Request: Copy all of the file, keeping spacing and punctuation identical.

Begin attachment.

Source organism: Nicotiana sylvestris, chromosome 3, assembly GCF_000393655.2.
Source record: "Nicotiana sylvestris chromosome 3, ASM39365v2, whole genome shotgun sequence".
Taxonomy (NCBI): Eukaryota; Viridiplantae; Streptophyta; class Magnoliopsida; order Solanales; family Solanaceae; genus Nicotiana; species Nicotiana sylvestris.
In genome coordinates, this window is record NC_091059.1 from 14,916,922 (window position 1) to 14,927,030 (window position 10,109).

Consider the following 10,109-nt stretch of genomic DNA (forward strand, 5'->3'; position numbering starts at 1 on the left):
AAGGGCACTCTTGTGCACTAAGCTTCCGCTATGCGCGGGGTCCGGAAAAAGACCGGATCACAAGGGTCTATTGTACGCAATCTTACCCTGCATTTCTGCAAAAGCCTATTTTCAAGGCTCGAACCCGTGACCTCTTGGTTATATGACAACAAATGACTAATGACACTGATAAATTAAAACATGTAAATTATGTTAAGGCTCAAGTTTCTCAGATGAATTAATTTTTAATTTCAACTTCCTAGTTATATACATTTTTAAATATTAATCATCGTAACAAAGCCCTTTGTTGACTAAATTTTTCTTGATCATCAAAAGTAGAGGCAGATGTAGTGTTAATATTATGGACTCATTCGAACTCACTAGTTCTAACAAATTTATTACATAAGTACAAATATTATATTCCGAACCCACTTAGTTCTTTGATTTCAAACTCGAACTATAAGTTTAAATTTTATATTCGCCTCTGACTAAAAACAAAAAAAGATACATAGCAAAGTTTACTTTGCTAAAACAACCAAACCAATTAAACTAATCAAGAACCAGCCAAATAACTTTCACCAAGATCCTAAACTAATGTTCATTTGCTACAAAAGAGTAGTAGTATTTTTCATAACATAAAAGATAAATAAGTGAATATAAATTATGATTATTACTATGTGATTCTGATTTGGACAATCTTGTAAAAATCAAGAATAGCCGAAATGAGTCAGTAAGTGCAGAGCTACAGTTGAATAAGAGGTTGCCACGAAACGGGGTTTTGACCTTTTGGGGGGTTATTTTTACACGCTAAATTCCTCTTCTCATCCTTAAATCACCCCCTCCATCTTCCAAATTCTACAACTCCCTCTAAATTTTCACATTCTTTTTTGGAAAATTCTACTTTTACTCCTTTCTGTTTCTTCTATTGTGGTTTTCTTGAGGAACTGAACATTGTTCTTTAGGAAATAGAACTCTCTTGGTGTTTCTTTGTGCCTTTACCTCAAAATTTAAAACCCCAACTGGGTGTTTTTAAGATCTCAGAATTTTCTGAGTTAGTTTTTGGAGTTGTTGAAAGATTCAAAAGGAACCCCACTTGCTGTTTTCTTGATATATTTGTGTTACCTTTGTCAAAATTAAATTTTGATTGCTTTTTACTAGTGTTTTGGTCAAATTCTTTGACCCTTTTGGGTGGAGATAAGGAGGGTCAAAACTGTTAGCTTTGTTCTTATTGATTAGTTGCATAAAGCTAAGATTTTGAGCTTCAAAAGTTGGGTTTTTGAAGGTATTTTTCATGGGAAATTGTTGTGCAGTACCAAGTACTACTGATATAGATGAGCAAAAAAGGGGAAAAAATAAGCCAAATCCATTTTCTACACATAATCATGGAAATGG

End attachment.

Source organism: Nicotiana sylvestris, chromosome 3, assembly GCF_000393655.2.
Source record: "Nicotiana sylvestris chromosome 3, ASM39365v2, whole genome shotgun sequence".
Taxonomy (NCBI): Eukaryota; Viridiplantae; Streptophyta; class Magnoliopsida; order Solanales; family Solanaceae; genus Nicotiana; species Nicotiana sylvestris.
In genome coordinates, this window is record NC_091059.1 from 14,916,922 (window position 1) to 14,927,030 (window position 10,109).

Consider the following 10,109-nt stretch of genomic DNA (forward strand, 5'->3'; position numbering starts at 1 on the left):
AAGGGCACTCTTGTGCACTAAGCTTCCGCTATGCGCGGGGTCCGGAAAAAGACCGGATCACAAGGGTCTATTGTACGCAATCTTACCCTGCATTTCTGCAAAAGCCTATTTTCAAGGCTCGAACCCGTGACCTCTTGGTTATATGACAACAAATGACTAATGACACTGATAAATTAAAACATGTAAATTATGTTAAGGCTCAAGTTTCTCAGATGAATTAATTTTTAATTTCAACTTCCTAGTTATATACATTTTTAAATATTAATCATCGTAACAAAGCCCTTTGTTGACTAAATTTTTCTTGATCATCAAAAGTAGAGGCAGATGTAGTGTTAATATTATGGACTCATTCGAACTCACTAGTTCTAACAAATTTATTACATAAGTACAAATATTATATTCCGAACCCACTTAGTTCTTTGATTTCAAACTCGAACTATAAGTTTAAATTTTATATTCGCCTCTGACTAAAAACAAAAAAAGATACATAGCAAAGTTTACTTTGCTAAAACAACCAAACCAATTAAACTAATCAAGAACCAGCCAAATAACTTTCACCAAGATCCTAAACTAATGTTCATTTGCTACAAAAGAGTAGTAGTATTTTTCATAACATAAAAGATAAATAAGTGAATATAAATTATGATTATTACTATGTGATTCTGATTTGGACAATCTTGTAAAAATCAAGAATAGCCGAAATGAGTCAGTAAGTGCAGAGCTACAGTTGAATAAGAGGTTGCCACGAAACGGGGTTTTGACCTTTTGGGGGGTTATTTTTACACGCTAAATTCCTCTTCTCATCCTTAAATCACCCCCTCCATCTTCCAAATTCTACAACTCCCTCTAAATTTTCACATTCTTTTTTGGAAAATTCTACTTTTACTCCTTTCTGTTTCTTCTATTGTGGTTTTCTTGAGGAACTGAACATTGTTCTTTAGGAAATAGAACTCTCTTGGTGTTTCTTTGTGCCTTTACCTCAAAATTTAAAACCCCAACTGGGTGTTTTTAAGATCTCAGAATTTTCTGAGTTAGTTTTTGGAGTTGTTGAAAGATTCAAAAGGAACCCCACTTGCTGTTTTCTTGATATATTTGTGTTACCTTTGTCAAAATTAAATTTTGATTGCTTTTTACTAGTGTTTTGGTCAAATTCTTTGACCCTTTTGGGTGGAGATAAGGAGGGTCAAAACTGTTAGCTTTGTTCTTATTGATTAGTTGCATAAAGCTAAGATTTTGAGCTTCAAAAGTTGGGTTTTTGAAGGTATTTTTCATGGGAAATTGTTGTGCAGTACCAAGTACTACTGATATAGATGAGCAAAAAAGGGGAAAAAATAAGCCAAATCCATTTTCTACACATAATCATGGAAATGG